West Penn Power conducts severe weather readiness testing to prep for storm season

West Penn Power, a subsidiary of FirstEnergy Corp, said this week that is has recently completed its annual emergency preparation drill focused on testing its storm restoration process in the event severe weather causes outages throughout its vast and largely rural service area.

Due to pandemic protocol, West Penn Power conducted the drill virtually. During the past year, West Penn Power employees have conducted storm calls and used electronic storm tools remotely to successfully manage restoration activities in the field.

The drill was designed to prepare employees assigned to storm restoration duties and review restoration processes and storm-management tools critical to safely and quickly getting the lights back on.

The utility acted under a hypothetical scenario focused on a powerful storm front that swept into western Pennsylvania from Ohio, spawning three tornados that touched down in the company’s service area. The tornados caused severe localized damage in Allegheny and Westmoreland Counties, toppling trees, closing roads, and disrupting power to thousands of customers.

“This is a great opportunity for us to practice and sharpen our skills in preparation for thunderstorms and even the occasional tornado as we head into summer months,” said John Rea, regional president of West Penn Power. “Periodic emergency drills are another way we invest in reliability for our customers, in addition to the tree trimming and the continuous work we do to harden our electric distribution infrastructure and enhance its resiliency.”

As part of the training, West Penn Power used its Incident Command System (ICS), an emergency management process used by all levels of government — federal, state and local — as well as by many non-governmental organizations and the private sector to coordinate the response to major storms or other natural disasters, said the utility.

One of the simulated tornados damaged West Penn Power’s Greensburg headquarters, rendering it inoperable and injuring key operations personnel. That necessitated rotating different employees into storm management leadership roles and using alternate company facilities to dispatch crews and control the regional electrical system.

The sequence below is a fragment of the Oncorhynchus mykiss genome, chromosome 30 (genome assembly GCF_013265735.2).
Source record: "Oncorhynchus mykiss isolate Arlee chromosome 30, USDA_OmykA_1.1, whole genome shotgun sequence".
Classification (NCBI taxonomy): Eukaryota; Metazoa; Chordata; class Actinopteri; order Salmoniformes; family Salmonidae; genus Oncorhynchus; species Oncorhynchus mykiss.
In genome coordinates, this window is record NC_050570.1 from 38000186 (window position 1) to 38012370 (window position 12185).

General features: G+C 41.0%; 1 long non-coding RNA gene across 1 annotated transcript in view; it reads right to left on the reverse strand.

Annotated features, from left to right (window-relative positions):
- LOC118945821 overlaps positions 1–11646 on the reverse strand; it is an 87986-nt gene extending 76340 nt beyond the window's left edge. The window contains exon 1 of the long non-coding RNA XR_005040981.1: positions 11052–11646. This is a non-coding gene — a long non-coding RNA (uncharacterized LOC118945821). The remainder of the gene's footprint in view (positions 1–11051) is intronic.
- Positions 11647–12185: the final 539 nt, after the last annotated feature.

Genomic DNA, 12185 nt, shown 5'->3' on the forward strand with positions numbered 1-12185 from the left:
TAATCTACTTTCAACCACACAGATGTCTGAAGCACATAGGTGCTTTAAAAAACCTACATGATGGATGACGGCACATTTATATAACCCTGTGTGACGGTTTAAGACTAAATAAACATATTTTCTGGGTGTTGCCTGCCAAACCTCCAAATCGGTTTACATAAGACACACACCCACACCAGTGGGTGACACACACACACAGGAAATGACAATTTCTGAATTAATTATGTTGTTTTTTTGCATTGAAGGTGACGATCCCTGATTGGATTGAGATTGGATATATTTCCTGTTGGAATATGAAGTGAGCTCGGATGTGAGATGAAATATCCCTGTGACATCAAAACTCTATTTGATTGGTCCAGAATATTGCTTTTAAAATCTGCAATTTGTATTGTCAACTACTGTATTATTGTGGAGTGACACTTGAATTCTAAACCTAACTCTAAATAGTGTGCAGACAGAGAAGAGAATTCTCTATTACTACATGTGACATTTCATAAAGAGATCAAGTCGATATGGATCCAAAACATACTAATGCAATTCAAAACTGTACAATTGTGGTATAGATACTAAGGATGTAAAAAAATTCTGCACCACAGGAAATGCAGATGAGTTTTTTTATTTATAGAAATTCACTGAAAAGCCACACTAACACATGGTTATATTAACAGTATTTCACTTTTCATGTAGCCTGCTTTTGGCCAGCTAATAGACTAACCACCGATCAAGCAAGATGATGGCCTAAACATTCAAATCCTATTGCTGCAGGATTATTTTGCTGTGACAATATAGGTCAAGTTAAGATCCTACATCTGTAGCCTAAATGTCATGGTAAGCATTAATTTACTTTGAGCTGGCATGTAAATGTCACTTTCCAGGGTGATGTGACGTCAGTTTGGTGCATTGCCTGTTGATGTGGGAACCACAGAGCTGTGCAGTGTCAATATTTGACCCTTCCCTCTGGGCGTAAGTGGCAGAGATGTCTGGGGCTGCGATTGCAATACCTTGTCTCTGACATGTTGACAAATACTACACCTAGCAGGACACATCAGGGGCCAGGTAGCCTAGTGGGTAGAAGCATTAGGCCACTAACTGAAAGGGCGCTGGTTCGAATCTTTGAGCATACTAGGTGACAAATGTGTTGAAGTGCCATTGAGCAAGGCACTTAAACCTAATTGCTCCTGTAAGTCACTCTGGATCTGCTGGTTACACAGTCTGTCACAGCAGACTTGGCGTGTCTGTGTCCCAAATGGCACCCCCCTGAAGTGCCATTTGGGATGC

West Penn Power identified two areas for improvements during the drill. The first was the need to specify in greater detail within the business continuity plan capabilities of secondary locations if West Penn Power’s Greensburg headquarters is inoperable. The second was to refine the communications process with families of employees when company facilities are impacted.  West Penn Power serves approximately 734,000 customers in 24 counties within central and southwestern Pennsylvania.

The next DISTRIBUTECH+ series will take place on May 26-27, offering twelve educational sessions on Distribution Automation and Outage Management. A session on May 27, is specifically focused on Preparing for Storm Season with IT Readiness Testing. Register to attend.

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The Clarion Energy Content Team is made up of editors from various publications, including POWERGRID International, Power Engineering, Renewable Energy World, Hydro Review, Smart Energy International, and Power Engineering International. Contact the content lead for this publication at Jennifer.Runyon@ClarionEvents.com.

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